Choosing Pharmacy as a Career | General Statistics | Preparing for a Career in Pharmacy | The Admissions Process | Sample Undergraduate Program | Relevant Websites and Resources | Frequently Asked Questions |
Pharmacists are health professionals that are committed to public service. Their job is to serve patients and other health professionals in assuring appropriate use of medications. Responsibilities include interpretation and review of prescription orders, medication record screening and review, and accurate dispensing of medication. Some pharmacists may also purchase and sell hundreds of health-related items, or assist physicians in drug therapy decisions and purchase of all medicines used by the facility. Pharmacists also act as educators in the proper use of drugs for both the public and health practitioners. A pharmacist is trained to understand the physical and chemical properties of drugs and the way they behave in the human body.
Fast Facts (PDF)
Choosing Pharmacy as a Career
The goal of pharmaceutical care is to provide medication services to patients that will cure a disease, reduce or eliminate symptoms, slow or arrest the progression of the disease, prevent the disease, or assist in diagnosing the disease. Pharmacists are professionals committed to the achievement of positive intended outcomes from medication use to improve patients' quality of life.
To be a pharmacist, one must have excellent interpersonal and communication skills and be dedicated to life-long learning. One must also have the ability to read and understand publications in biology, medicine, chemistry, and pharmacy. Pharmacists assume responsibility for human life, and therefore, must have organizational and management skills that provide accuracy, orderliness, and cleanliness. Because pharmacists are entrusted with the storage and distribution of dangerous and habit-forming drugs, their ethics must be unquestionable.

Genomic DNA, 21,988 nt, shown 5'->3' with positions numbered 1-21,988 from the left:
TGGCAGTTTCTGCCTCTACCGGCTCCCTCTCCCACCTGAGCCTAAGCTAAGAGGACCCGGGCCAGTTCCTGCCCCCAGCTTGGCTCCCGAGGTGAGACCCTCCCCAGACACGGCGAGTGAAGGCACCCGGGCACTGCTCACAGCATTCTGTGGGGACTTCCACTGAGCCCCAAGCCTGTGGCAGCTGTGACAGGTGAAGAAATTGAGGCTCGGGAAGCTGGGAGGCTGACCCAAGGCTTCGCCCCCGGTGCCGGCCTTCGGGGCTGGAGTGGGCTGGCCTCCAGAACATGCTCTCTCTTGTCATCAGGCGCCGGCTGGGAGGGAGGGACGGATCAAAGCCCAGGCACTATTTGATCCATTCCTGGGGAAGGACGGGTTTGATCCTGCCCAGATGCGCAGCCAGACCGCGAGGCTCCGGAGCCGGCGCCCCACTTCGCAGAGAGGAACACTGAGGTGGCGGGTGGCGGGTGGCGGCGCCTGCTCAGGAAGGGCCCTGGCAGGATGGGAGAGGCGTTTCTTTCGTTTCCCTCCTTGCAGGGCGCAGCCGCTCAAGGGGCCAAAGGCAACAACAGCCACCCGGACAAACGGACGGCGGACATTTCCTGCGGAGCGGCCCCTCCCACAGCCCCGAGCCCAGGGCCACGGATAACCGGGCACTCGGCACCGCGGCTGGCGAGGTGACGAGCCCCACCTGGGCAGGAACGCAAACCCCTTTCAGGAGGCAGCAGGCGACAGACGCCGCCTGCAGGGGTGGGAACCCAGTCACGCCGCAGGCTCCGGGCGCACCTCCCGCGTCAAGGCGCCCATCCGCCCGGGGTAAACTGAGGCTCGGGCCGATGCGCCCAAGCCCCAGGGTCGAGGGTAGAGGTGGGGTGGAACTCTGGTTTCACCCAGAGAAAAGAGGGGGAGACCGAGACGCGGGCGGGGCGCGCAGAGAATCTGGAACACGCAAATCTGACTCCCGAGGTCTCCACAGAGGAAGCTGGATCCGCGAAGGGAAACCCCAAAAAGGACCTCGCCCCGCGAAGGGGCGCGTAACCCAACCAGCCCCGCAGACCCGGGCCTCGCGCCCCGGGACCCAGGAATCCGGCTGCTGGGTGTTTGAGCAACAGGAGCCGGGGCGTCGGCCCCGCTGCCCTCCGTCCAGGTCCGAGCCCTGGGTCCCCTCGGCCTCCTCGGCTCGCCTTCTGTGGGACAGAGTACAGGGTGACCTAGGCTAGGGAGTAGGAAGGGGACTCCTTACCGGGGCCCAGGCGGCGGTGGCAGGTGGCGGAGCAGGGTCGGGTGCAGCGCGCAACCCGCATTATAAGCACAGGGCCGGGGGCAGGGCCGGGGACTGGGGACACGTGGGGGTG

There are many reasons students choose pharmacy as a career:
- Demand for well-qualified pharmacists will continue to rise: Career opportunities are available in community and hospital pharmacies, the military, in pharmaceutical research and manufacturing firms, nursing homes, public service agencies and in colleges and universities.
- Excellent income: According to the Bureau of Labor Statistics, half of all pharmacists made between $75,720 and $94,850 a year (in 2004).
- Increasing number of females in the profession: The number of women in the profession has been increasing steadily and it is projected the by 2020, 64% of all pharmacists will be female.
- Employment will remain stable in future: Employment growth is centered in chain store expansion, in ambulatory care centers, and in nontraditional practice areas.
To date, there are currently 230,000 licensed pharmacists in the country. Most pharmacists (60%) work in community pharmacies. It is estimated that Americans make over five billion trips a year to pharmacies, and pharmacists get more than two billion inquiries a year from their patients. Pharmacists work with healthy and sick individuals and are increasing their role in the "wellness" movement through counseling and education. Through advances in technology, pharmacists now have more time to educate patients and maintain and monitor patient records.
Pharmacists can also combine their expertise with business by taking on managerial positions in chain pharmacy practices. Pharmacists can follow career paths at the district, regional and corporate levels, and take part in marketing operations, legal affairs, third party programs, and computerization and pharmacy affairs.
With the expansion and changes in health care, pharmacists are also needed in large and small hospitals, nursing homes, extended care facilities, neighborhood health centers and health maintenance organizations. Hospital pharmacy practice includes a number of highly specialized areas, such as drug and poison information, intravenous therapy, nuclear pharmacy, adult medicine, pediatrics, oncology, ambulatory care and psychiatry. About 22% of registered pharmacists work in hospitals and nursing homes.
Additional employment opportunities for pharmacists are by the U.S. Public Health Service, the Armed Forces, the Department of Veteran Affairs, pharmaceutical research, pharmaceutical administration and academics.
As of 2007, there are 100 colleges and schools of pharmacy in the U.S. and in Puerto Rico recognized by the Accreditation Council for Pharmacy Education (ACPE). Ohio has five pharmacy schools: The Ohio State University, University of Cincinnati, NEOUCOM, Ohio Northern University, and the University of Toledo. An additional pharmacy school is projected to open at Cedarville University in 2009. Pharmacy school admission statistics can be found at the following links: